Brain With Seizure Activity LinesThe effects of a traumatic brain injury (TBI) can disrupt nearly every aspect of a person’s life. Seizures are a severe complication that can qualify a Veteran for additional VA disability compensation.

Seizures Are Common After Head Trauma

Seizures after a TBI are much more common than you might expect. Approximately 10% of people with a TBI that is severe enough to be hospitalized will end up having a seizure within the first few days following their initial injury. Roughly 25% of these people will have two or more seizures within the first seven days. 

Seizures that occur more than seven days after TBI are referred to as late-post traumatic seizures. Approximately 80% of Veterans who experience this type of seizure will have at least one more seizure during their lifetime. A substantial number will go on to be diagnosed with epilepsy.

Understanding the Difference Between Seizures and Epilepsy

Seizures are instances of abnormal electrical activity in the brain. They can be caused by a wide range of factors, including head trauma, fever, low blood sugar, high blood pressure, and alcohol or drug withdrawal.

Epilepsy is a neurological disorder characterized by recurrent instances of abnormal electrical activity in the brain. A single seizure doesn’t mean a person has epilepsy, but someone who suffers two or more seizures that are not the result of an underlying medical condition may have epilepsy. Some of the different types of epilepsy include grand mal epilepsy, petit mal epilepsy, and focal motor epilepsy. TBI is a well-known risk factor for the development of epilepsy since it can cause permanent changes in brain activity.

How the VA Rates Seizures

The VA rates seizures and epilepsy using the same criteria: 38 CFR § 4.124a, Schedule of Ratings – Neurological Conditions and Convulsive Disorders. The ratings are based on how many major or minor seizures a person has. A major seizure is defined as one that affects the entire brain and causes a loss of consciousness or uncontrollable shaking. A minor seizure is one that affects only part of the brain and causes symptoms such as rocking, twitching, or falling down. The following is a brief overview:

  • 10%. Requires constant medication to control seizures or has a definite diagnosis of epilepsy.
  • 20%. One major seizure in the past two years or two minor seizures in the past six months.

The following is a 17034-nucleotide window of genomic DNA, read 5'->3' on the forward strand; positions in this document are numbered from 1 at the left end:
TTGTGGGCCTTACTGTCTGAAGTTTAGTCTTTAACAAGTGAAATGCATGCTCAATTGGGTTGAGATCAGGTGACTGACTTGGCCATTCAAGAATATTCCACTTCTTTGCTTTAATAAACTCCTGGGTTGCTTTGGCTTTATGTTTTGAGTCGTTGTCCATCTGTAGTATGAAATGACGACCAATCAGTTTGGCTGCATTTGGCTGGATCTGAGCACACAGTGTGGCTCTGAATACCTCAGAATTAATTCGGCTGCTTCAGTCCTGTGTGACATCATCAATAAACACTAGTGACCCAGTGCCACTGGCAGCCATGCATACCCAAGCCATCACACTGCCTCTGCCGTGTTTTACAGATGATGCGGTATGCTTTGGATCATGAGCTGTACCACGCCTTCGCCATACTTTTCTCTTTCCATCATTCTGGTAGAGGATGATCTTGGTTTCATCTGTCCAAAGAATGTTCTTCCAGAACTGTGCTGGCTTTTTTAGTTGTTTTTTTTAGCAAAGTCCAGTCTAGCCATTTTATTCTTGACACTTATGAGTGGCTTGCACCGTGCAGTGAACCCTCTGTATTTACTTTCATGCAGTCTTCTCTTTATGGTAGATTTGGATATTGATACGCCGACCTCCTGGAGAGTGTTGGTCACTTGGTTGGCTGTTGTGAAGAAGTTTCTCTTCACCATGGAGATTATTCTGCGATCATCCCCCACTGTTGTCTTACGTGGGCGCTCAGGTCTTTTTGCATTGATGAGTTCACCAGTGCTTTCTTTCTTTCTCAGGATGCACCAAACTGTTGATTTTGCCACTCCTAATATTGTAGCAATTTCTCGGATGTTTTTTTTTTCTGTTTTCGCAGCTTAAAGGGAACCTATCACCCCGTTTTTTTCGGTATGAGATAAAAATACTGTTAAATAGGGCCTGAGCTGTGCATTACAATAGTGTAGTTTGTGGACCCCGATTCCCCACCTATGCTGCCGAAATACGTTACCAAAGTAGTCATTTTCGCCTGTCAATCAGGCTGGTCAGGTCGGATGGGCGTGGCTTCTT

• 40%. Two major seizures in the past year or five to eight minor seizures per week.
  • 60%. Three major seizures in the past year or nine to ten minor seizures per week.
  • 80%. Four to eleven major seizures per year or eleven or more minor seizures per week.
  • 100%. Twelve or more major seizures per year.

Establishing a Secondary Service Connection

When a Veteran has a service-connected TBI, they are eligible for VA disability benefits for any additional complications that are the result of their brain injury. This is referred to as a secondary service connection.

To receive a secondary service connection, a Veteran must submit medical evidence providing a diagnosis and detailing the severity of their condition, as well as evidence that links the primary service-connected connection to the new secondary condition.

Eligibility for TDIU Benefits

A Veteran with a TBI and seizures may experience impairments that affect their ability to work even though they do not meet the criteria for a 100% rating. As an alternative, they may qualify for Total Disability Individual Unemployability (TDIU) benefits that provide cash compensation at the rate of someone who is 100% disabled. With two or more service-connected conditions, a Veteran can qualify for TDIU if one is rated at least 40% disabling, their combined rating is 70% or more, and they are unable to maintain substantially gainful employment.

Request a Free Consultation to Learn More About Your Right to VA Disability Benefits

Ensuring that you receive compensation for all of your service-connected conditions is vital after a traumatic brain injury. If you are struggling with seizures after a TBI, our experienced Veterans benefits attorneys can help ensure that you receive the highest possible rating for your condition. Contact us today to schedule a free, no-obligation initial consultation.